Provinssirock, the "Party of the People", is a yearly rock festival held in Seinäjoki, Finland - more specifically the Törnävä park. It is usually held on the second weekend of June and is considered to kickstart the festival summer by the audience. Lately, however, the metal party Sauna Open Air has been considered to have taken it's place as the starter. Provinssirock has been around since 1979, making this year's Provinssirock on 13.-15. June 2008 the 30th. It has evolved from a one-day, one-stage, one-foreign name festival into one of the largest festivals of Finland.
There are five 'official' stages in total. Mainland Stage, the biggest stage. The ground is probably the best of them all, since it is in the end of a sports field with the ground that will damage you the least if you fall down. It is obviously reserved for the biggest names. X-Stage (formerly Biig Tent) is the biggest tent with ground that will inflict damage if you fall down: it has the semi-big names or bands whose light show will not work outside. Island Stage has bricks for ground, so scrapes are the damage there. It also features semi-big names, or bands that are fairly known in their own country, but not Finland. You will not mosh in the Rhythm Tent... Or actually, sometimes you do. Mostly it's dancey dancey and very fun. Like the name says, it features dance bands, but it's not uncommon that a smaller name performs there without actually being rhythm/dance music. The Zanzibar stage is the smallest one, featuring mostly Finnish indie (or otherwise small) bands.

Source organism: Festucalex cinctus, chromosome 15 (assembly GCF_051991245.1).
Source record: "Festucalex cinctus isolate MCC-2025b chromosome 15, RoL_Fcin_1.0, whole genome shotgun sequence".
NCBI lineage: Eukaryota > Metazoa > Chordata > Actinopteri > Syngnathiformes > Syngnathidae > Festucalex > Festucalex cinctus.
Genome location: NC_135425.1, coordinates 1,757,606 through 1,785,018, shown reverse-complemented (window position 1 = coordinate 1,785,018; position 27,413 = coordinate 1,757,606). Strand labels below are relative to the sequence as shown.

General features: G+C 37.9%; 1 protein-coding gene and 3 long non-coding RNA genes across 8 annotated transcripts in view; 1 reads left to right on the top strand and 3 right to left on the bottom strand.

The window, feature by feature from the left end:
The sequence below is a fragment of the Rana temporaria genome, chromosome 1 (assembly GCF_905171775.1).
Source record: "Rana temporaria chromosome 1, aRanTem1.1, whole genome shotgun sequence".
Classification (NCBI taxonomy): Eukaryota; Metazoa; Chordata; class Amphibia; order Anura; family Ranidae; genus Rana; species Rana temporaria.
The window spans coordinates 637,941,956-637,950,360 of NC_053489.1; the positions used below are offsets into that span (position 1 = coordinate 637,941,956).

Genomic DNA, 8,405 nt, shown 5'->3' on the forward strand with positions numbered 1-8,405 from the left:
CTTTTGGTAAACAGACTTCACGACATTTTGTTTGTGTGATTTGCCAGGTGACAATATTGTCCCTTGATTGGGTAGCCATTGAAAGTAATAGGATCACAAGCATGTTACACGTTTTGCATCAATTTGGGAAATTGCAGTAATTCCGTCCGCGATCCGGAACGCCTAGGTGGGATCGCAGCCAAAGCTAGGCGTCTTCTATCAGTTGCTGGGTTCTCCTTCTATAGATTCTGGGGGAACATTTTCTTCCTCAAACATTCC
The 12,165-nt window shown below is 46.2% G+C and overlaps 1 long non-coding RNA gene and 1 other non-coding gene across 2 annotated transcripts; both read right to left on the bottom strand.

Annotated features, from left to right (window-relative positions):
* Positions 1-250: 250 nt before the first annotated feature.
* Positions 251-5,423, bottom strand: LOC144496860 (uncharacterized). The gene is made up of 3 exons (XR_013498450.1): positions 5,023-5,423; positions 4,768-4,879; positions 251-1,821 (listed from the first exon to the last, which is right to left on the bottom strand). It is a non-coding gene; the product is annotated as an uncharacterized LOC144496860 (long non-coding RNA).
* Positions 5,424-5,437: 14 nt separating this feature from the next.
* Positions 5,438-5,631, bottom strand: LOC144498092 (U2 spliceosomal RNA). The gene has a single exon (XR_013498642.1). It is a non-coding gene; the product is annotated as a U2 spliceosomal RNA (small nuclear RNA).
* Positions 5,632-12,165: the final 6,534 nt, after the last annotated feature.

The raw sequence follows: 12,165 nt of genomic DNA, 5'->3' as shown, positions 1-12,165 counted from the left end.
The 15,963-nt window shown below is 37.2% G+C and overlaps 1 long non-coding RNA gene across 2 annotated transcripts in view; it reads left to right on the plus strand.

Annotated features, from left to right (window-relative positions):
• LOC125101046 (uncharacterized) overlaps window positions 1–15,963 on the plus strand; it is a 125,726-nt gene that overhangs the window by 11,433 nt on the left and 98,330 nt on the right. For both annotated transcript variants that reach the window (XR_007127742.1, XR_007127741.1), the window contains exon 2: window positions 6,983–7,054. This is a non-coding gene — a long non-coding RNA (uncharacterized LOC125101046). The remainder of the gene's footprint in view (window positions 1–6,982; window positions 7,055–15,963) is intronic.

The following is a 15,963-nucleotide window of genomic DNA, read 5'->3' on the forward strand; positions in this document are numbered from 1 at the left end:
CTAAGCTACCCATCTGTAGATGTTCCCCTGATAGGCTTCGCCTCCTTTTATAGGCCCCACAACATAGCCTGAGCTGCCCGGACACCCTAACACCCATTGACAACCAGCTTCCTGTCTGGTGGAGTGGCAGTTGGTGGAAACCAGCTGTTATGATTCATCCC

Along with the bands, Provinssirock is known for its side performers: if you see something weird happening, it could simply be hobbyist theatre. The 'unofficial' (in the sense that it does not have a clear schedule anywhere like the other stages) stage, Moulin Rouge, features the smallest names of the festival and a broad selection of performers of different arts.
Provinssirock is organized by the volunteer Selmu RY and also non-members volunteer during the festival: two hours work, two hours free each day, and the pay is a crew shirt, food, accommodation, free entry to the ending party held at the Rytmikorjaamo club and at the end of the summer, a party for the workers. So, the whole festival is basically kept up by the Finnish tradition of talkoot, a special kind of community work resembling barn raising applied to anything.
The Party of the People manifests its soul during the festival: I've yet to see any trouble being caused at the festival, but a guy did just randomly came to talk to me about how awesome the festival is. And he's been right for the times I've been there.
More information on their own site.